Re: long term goals of debian membership
> email@example.com (John Galt) wrote:
> > You still don't get it, do you? There is no deserve, there is only do
> > or do not.
> So what is wrong with asking potential developers to "do" before we let
> them in? Nobody is preventing them from working on Debian now; the
> software is FREE after all. We do not own it, and anyone is allowed to
> play with it, fix it, and suggest improvements.
but being able to use dupload costs a lot ... of time.
> > I agree, if they don't do, shitcan them: but then you'd best have a
> > replacement ready to go.
> If they don't do, then they don't get in. It's as simple as that.
> Nevertheless, I would like the term "Debian developer" to refer to
> someone who has actually DONE something for Debian.
> > The thing you don't get is no matter how tough you make the screening,
> > circumstances change. People get new jobs that require them to
> > sacrifice volunteer work for paid work, people lose interest,
> > any number of things. ATM, they post a quick intent to orphan
> > and packages stay orphaned for three years in some cases because
> > there's nobody to adopt them. I'd hope you're on -qa, because every
> > additional barrier to entry makes -qa's job that much bigger.
> Yes. The problem is many in the screaming hordes at our gates trying
> to get in do not take the time to adopt these packages, work on them,
> love them, feed them, and fix them. You do not need to have the label
> "Debian developer" to work on orphaned packages. All you need to do is
> fix bugs. I know, it's how I got my start. IMHO, it is the perfect
> preparation for the life of a developer.
What if they don't want them? For instance, what's the point of someone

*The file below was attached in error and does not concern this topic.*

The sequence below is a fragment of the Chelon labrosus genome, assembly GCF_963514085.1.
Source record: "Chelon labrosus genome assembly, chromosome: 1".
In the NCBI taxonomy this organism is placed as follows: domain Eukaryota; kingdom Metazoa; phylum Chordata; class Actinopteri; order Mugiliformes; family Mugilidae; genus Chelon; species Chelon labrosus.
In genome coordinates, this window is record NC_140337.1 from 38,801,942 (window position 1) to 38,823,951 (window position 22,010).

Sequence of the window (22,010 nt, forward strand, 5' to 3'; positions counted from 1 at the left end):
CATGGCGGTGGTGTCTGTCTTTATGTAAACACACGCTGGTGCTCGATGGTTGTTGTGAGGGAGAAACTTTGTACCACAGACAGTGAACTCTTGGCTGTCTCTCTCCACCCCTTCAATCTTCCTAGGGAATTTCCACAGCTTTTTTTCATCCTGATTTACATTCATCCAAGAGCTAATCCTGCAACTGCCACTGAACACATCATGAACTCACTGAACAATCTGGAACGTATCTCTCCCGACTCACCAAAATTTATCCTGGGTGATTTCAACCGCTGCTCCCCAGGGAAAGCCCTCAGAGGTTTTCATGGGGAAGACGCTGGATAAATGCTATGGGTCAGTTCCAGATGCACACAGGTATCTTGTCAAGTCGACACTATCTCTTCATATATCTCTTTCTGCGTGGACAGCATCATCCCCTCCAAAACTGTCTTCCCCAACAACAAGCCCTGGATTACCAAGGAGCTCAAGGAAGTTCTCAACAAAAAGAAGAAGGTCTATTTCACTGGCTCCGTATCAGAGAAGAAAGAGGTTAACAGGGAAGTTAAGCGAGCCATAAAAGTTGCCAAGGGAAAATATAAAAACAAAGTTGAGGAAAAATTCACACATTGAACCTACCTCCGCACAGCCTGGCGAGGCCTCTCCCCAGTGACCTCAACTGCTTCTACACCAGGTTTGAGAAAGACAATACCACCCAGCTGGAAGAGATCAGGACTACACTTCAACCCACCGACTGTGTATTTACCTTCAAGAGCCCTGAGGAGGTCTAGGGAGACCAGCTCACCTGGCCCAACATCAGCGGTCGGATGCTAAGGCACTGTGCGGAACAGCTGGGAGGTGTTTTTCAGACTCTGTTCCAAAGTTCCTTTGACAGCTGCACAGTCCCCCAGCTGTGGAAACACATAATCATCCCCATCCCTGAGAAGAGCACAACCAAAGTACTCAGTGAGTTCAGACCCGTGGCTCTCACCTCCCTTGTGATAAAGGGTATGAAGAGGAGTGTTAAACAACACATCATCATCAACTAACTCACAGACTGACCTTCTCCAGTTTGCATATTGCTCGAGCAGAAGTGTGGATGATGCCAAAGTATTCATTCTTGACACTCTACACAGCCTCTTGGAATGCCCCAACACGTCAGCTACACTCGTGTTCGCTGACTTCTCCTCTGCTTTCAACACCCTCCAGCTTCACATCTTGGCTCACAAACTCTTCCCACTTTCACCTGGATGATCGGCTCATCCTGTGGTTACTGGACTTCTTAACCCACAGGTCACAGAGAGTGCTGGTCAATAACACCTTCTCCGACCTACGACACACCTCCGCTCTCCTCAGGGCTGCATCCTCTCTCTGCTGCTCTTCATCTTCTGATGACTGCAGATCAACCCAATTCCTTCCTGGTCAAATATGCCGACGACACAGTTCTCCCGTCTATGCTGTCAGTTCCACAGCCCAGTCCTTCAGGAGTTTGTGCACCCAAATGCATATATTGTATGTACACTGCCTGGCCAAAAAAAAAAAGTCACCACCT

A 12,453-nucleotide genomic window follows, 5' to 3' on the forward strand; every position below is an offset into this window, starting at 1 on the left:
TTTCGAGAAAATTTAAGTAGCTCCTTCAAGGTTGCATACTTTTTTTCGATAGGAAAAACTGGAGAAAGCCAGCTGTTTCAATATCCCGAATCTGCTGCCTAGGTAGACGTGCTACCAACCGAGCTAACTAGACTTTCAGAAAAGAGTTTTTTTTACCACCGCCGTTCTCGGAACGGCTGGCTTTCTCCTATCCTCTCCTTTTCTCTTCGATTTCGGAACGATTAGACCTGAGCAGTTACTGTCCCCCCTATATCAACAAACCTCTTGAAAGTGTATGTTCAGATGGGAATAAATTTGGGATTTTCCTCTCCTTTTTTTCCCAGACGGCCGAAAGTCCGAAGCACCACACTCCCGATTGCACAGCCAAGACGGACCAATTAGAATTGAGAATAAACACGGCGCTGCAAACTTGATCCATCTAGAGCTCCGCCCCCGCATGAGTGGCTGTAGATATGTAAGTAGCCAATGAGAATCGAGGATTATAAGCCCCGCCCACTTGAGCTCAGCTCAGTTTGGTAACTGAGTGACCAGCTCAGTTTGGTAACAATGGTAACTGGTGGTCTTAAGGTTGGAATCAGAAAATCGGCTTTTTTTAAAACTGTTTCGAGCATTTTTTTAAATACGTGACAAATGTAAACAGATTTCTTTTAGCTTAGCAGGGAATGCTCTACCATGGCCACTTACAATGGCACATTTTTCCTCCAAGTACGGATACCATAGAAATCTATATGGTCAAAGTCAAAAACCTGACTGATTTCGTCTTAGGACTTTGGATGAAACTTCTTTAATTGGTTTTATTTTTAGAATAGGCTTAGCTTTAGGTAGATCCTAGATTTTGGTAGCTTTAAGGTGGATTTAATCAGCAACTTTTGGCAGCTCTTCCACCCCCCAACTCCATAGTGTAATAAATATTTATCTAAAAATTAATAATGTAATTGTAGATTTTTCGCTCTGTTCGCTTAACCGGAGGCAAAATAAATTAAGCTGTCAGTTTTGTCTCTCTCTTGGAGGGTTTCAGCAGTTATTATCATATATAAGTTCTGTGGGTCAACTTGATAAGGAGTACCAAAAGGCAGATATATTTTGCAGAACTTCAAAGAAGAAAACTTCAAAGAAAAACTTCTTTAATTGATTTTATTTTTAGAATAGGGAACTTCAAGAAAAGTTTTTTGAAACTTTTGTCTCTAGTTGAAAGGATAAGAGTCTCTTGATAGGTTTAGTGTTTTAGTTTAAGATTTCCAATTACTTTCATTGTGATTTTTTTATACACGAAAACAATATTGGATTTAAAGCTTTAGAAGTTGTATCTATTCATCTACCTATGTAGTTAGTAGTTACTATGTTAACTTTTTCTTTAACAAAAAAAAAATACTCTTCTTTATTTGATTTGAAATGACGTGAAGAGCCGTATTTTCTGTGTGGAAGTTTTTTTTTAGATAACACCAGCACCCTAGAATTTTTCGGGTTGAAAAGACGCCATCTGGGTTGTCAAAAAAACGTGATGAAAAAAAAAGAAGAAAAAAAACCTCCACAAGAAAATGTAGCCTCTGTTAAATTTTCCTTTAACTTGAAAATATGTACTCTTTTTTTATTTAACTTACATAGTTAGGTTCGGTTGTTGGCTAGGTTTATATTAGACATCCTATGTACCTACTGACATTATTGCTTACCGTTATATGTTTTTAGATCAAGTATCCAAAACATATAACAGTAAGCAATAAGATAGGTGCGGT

whose machines are all console-only (I've been there) taking up a window
manager? What if you never use that package? Then the quality goes _DOWN_.
> When you have something significant to contribute, then we'll let you
> in. If you don't have the patience to deal with that, then what kind of
> developer will you make when userland starts slinging bug reports your
Now let's turn this back around straight at you using that argument I just
said. What if you don't care about the app, but you adopted it because some
tightarse changed the rules so you _had to_. L^HUser bug reports come
flooding in. You don't give a shit; you haven't used the app in 4 years, and
when you did (for .5 seconds) it seemed to work OK ...
*LART LART LART*
> Don't forget that Debian has a reputation to uphold. Whenever one of
> our developers answers a bug report (or more importantly, DOESN'T answer
> a bug report), it is a direct reflection on us as a group. Certainly,
> allowing someone who has done nothing for us and whom we don't even know
> to represent us is not a wise idea. (We have enough trouble with the
> problems caused by our productive members. ... *grin*)
Based on this, virtually no-one would ever get hired. What if people start
picking up on -devel and taking that as the official line? It's just as
plausible as if they started reading bug reports. If the media/whoever want
an official line, there's press releases and official contacts. However, the
likelihood of them reading _bug reports_ (of all things), is _MUCH_ lower
than them reading -devel, where they'd see all these people who seem to be
speaking for Debian. You see?